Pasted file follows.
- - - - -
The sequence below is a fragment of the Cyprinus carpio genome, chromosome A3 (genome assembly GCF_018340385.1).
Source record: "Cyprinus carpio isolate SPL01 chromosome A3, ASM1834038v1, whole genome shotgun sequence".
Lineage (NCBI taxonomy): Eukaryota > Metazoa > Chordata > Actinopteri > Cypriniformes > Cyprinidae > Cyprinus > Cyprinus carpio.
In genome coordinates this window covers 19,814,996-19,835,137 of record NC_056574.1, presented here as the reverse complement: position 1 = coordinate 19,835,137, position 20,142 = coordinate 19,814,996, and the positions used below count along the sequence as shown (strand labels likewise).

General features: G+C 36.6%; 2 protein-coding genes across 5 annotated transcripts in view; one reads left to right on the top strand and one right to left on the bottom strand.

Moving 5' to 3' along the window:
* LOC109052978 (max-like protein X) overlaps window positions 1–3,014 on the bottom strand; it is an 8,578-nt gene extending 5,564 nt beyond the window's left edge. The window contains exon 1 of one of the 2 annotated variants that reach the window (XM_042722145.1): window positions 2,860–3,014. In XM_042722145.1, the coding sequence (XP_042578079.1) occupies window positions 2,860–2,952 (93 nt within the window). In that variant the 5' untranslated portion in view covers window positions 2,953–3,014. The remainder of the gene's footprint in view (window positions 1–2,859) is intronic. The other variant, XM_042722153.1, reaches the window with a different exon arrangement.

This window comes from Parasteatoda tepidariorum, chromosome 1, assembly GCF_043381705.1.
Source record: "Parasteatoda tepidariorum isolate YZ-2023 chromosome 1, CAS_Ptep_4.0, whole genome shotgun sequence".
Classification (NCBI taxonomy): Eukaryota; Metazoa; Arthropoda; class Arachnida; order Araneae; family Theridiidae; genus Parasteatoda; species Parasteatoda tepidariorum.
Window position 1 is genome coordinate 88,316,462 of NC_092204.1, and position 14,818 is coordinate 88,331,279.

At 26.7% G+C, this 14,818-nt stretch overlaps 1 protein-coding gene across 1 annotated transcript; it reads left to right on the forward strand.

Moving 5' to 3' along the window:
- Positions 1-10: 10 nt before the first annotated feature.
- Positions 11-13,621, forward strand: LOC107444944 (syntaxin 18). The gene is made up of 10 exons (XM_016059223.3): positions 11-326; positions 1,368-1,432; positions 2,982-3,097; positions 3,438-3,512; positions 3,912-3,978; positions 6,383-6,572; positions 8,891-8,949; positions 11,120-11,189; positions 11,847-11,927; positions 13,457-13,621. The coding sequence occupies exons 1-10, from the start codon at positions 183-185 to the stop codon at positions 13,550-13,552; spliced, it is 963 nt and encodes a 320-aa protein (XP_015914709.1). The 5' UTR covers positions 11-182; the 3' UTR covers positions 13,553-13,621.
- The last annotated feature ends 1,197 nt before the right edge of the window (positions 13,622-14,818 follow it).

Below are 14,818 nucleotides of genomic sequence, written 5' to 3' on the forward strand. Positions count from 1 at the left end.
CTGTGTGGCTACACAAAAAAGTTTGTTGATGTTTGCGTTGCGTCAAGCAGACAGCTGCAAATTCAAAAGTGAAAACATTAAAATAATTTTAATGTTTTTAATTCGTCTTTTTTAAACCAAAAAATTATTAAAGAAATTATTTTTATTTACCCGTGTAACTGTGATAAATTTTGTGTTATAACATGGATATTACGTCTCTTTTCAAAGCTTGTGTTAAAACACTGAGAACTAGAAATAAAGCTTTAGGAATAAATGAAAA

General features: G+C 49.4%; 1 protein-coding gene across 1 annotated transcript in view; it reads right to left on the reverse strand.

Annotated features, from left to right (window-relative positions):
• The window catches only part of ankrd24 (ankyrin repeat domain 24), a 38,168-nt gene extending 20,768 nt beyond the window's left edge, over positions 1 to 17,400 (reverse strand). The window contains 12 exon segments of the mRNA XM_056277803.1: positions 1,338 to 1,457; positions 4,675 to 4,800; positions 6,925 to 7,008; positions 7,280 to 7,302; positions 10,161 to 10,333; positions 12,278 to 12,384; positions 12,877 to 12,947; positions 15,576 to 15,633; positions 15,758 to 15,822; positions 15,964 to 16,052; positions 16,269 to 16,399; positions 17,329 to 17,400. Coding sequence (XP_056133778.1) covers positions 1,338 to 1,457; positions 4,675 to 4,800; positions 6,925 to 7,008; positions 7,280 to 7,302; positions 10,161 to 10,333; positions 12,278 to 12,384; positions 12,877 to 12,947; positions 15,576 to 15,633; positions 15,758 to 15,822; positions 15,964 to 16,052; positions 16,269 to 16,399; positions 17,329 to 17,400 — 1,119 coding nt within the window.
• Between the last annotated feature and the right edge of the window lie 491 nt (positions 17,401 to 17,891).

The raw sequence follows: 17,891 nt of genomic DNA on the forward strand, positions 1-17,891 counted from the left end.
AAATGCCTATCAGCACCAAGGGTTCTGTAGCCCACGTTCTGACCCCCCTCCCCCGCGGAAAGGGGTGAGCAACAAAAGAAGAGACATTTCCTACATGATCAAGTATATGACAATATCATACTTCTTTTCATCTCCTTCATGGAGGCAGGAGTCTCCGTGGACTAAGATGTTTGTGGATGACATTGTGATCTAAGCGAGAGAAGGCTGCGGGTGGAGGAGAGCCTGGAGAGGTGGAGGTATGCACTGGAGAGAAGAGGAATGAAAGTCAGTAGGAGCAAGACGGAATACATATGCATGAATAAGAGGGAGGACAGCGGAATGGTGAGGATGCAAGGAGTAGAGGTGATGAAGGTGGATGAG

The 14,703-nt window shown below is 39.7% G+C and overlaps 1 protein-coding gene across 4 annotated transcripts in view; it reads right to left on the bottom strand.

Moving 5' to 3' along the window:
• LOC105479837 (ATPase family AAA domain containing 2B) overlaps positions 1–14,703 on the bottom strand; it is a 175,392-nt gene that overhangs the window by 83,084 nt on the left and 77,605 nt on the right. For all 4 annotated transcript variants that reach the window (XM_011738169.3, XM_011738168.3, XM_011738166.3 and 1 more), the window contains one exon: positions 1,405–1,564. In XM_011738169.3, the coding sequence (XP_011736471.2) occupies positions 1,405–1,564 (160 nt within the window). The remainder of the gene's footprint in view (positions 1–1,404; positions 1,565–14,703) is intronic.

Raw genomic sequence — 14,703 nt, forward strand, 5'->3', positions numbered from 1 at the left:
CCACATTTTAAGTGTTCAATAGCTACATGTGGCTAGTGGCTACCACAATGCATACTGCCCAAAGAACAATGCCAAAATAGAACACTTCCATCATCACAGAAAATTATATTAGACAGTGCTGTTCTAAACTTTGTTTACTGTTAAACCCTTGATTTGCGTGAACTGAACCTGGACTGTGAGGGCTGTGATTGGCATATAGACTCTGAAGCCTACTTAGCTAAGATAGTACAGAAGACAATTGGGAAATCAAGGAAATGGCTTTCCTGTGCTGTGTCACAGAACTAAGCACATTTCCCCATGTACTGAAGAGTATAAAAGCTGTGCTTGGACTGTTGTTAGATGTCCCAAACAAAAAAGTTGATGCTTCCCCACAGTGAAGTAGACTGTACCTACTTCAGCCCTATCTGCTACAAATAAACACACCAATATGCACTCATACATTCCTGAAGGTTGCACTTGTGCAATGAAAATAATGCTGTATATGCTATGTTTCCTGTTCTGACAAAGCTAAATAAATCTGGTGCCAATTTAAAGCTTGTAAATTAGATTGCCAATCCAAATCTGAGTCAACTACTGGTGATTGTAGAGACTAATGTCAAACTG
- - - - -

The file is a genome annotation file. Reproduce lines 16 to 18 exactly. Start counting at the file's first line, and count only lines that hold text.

- The last annotated feature ends 1,197 nt before the right edge of the window (positions 13,622-14,818 follow it).

Below are 14,818 nucleotides of genomic sequence, written 5' to 3' on the forward strand. Positions count from 1 at the left end.
CTGTGTGGCTACACAAAAAAGTTTGTTGATGTTTGCGTTGCGTCAAGCAGACAGCTGCAAATTCAAAAGTGAAAACATTAAAATAATTTTAATGTTTTTAATTCGTCTTTTTTAAACCAAAAAATTATTAAAGAAATTATTTTTATTTACCCGTGTAACTGTGATAAATTTTGTGTTATAACATGGATATTACGTCTCTTTTCAAAGCTTGTGTTAAAACACTGAGAACTAGAAATAAAGCTTTAGGAATAAATGAAAA